Naturally, it doesn't now help one jot that beef may not be roasted with bones attached. But even when that was possible, I would always add chopped nuggets from a very cheap cut (shin, brisket or any off-cuts that your butcher might usually use for mince) and arrange them around the roast until, by the time the beef is done, will have become dreadful dried-up little lumps. But they give enormously to the gravy, once reconstituted by the addition of various liquids. With pork I use bits of belly; a leg of lamb I surround with strips of breast; chicken simply needs a few chopped wing tips.

For good gravy, I never include any vegetables, though I will often use the water in which they were cooked (particularly potato water, but without the starchy sediment). A collection of the usual chopped stock vegetables - carrot, leek, onion, celery - muddles a good gravy, turning it into quite something else: sauce. Gravy does not want to taste of much more than the meat you are cooking, allowing any attendant vegetables to taste of themselves. This is why these days when a roast is cooked by a chef who only knows how to make a lamb jus, a veal jus or, heaven forbid, a venison or ostrich jus, it just tastes of "chef" - an absurd remark maybe, but I think you get my drift. These so-called jus are not gravy, because they are made totally separate from the cooking meat.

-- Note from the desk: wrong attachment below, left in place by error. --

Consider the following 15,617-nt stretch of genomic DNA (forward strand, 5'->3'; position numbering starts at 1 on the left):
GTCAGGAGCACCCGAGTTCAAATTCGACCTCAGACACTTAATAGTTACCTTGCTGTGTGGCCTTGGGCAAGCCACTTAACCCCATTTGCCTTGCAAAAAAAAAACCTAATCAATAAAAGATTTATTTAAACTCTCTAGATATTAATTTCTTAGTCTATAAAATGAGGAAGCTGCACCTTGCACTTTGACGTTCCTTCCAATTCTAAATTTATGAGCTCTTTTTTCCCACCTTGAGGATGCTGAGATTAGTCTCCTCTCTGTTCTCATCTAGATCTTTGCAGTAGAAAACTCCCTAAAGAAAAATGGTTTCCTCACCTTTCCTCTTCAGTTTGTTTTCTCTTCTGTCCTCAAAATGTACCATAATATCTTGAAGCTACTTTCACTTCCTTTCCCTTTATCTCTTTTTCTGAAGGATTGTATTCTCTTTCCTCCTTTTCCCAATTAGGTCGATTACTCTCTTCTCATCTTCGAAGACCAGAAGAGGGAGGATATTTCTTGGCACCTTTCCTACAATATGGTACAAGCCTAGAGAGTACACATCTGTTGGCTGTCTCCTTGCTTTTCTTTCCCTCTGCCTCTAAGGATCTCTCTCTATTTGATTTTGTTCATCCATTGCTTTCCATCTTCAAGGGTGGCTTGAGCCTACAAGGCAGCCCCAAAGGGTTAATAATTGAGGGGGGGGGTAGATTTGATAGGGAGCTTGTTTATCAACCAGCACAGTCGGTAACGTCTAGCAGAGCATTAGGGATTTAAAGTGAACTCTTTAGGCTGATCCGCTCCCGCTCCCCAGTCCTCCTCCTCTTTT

When making gravy, never be ashamed of using the sticky black bottle of gravy browning - although sooner or later this will, I am sure, vanish from the supermarket shelf along with anchovy essence, mushroom ketchup and pickled walnuts which, as far as I am concerned, remain a trio of treasured ingredients. Though a friend recently enlightened me with the good news that the latter three had suddenly reappeared in his local branch of Sainsbury's. And about time too. After all, gravy browning is nothing more than burnt sugar; I mean, if one is simply doing one's best to obtain as many natural carbon and caramel deposits from underneath the roast as it cooks, a drip or two of browning into the finished gravy, if necessary, is as insignificant a tweak as a sprig of mint on a ball of vanilla ice - and a hell of a lot more useful.